• Do team members work independently, or do they rely on frequent collaboration?
  • Does the team require a high level of management oversight?
  • Does the team have access to the technology they need to do their jobs virtually?

What are your real estate needs?

Shifting your workforce to a hybrid model will change the amount and type of real estate you need. Once you have an idea of who will be working in the office, how often, and what work they will be accomplishing there, you can determine your new real estate requirements.

The most successful hybrid workplaces give employees flexibility to work from anywhere, engage leaders who are capable of virtually building relationships and inspiring great work, invest in the proper business tools and digitize as many processes and procedures as possible. ”
— Larry English, President & Co-founder Centric Consulting share twitter

Most hybrid organizations will choose to accomplish more collaboration-focused work on site and save heads-down, deep-thinking work for home. Thus, most companies will likely need to increase their collaboration (“we”) space and decrease their individual desk (“me”) space. Since real estate changes can’t always happen that quickly, it’s also important to have an interim strategy so employees don’t simply return to their old desks in the meantime.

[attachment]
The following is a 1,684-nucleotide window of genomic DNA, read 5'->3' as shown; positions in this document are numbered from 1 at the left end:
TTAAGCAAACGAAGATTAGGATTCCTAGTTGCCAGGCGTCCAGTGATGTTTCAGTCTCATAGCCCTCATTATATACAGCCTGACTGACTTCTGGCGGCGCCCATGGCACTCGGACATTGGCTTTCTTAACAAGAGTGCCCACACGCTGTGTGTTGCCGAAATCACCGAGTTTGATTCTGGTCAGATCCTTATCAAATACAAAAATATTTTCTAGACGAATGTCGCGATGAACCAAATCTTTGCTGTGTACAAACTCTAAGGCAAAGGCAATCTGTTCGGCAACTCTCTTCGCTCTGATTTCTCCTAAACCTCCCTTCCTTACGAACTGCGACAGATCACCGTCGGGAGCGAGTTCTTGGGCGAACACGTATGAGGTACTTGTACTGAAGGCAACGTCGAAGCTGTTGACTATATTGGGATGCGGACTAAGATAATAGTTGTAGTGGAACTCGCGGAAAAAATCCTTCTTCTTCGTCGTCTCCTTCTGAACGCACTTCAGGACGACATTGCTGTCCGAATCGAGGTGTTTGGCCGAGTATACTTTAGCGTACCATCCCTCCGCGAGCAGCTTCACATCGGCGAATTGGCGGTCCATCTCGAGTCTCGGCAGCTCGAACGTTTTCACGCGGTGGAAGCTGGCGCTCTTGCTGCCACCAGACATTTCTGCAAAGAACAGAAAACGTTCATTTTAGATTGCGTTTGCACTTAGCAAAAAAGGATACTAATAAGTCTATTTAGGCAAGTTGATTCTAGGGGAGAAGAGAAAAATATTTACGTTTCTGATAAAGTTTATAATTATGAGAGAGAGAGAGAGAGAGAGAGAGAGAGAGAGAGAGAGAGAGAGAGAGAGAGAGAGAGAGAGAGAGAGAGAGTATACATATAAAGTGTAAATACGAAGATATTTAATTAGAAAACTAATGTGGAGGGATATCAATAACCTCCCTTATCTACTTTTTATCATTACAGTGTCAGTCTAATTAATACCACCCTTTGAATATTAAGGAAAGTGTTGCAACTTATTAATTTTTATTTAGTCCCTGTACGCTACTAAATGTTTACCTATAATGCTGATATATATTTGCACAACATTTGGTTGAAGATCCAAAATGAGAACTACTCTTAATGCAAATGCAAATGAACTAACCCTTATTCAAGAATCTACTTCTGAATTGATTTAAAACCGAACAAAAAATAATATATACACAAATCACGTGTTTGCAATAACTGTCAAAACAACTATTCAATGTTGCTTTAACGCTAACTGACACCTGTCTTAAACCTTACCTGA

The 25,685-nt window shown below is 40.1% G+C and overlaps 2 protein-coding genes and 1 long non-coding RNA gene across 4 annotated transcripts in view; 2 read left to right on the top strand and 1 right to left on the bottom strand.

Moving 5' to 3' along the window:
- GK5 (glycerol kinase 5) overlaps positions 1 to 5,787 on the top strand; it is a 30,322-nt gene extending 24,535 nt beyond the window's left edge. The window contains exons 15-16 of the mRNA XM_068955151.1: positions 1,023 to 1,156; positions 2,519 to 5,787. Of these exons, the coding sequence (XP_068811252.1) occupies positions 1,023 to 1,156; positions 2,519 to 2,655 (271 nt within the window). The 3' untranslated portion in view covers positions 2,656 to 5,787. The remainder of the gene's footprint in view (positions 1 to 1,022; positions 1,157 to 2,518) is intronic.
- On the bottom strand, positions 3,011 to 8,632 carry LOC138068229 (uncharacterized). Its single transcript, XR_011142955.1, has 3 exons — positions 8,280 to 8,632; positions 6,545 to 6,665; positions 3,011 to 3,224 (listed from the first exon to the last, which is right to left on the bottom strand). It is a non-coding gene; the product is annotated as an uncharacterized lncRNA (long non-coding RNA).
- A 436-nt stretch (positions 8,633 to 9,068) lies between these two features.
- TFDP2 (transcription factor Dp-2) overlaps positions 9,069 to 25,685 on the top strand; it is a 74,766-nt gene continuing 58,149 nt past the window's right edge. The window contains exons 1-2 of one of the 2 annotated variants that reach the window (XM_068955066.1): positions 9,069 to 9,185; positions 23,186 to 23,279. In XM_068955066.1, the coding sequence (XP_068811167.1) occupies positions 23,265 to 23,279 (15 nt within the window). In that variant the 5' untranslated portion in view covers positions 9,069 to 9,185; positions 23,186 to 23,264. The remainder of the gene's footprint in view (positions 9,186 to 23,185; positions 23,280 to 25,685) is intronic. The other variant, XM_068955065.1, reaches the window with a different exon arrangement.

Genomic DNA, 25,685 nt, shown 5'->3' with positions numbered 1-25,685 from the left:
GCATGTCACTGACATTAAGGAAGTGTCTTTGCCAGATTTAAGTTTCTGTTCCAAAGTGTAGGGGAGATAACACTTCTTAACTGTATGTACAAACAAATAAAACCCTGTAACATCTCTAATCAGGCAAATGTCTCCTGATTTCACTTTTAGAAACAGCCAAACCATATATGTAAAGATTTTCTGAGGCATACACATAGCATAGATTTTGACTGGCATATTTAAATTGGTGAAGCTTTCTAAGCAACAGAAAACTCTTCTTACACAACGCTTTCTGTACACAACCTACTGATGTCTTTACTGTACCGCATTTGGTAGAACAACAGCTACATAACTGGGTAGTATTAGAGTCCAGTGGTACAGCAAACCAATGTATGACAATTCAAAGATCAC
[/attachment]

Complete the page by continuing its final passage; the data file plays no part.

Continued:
What are your technology requirements?

In a hybrid workplace, employees need to be able to do their jobs well from anywhere. Companies must invest in the productivity, collaboration and core business applications to enable this. These tools should not only enable your future of work vision but also help you overcome an office-centric culture by allowing easy digital communication and relationship-building. And be sure to provide training so employees can leverage the tools to their fullest extent.

How will you enable your organization to work asynchronously?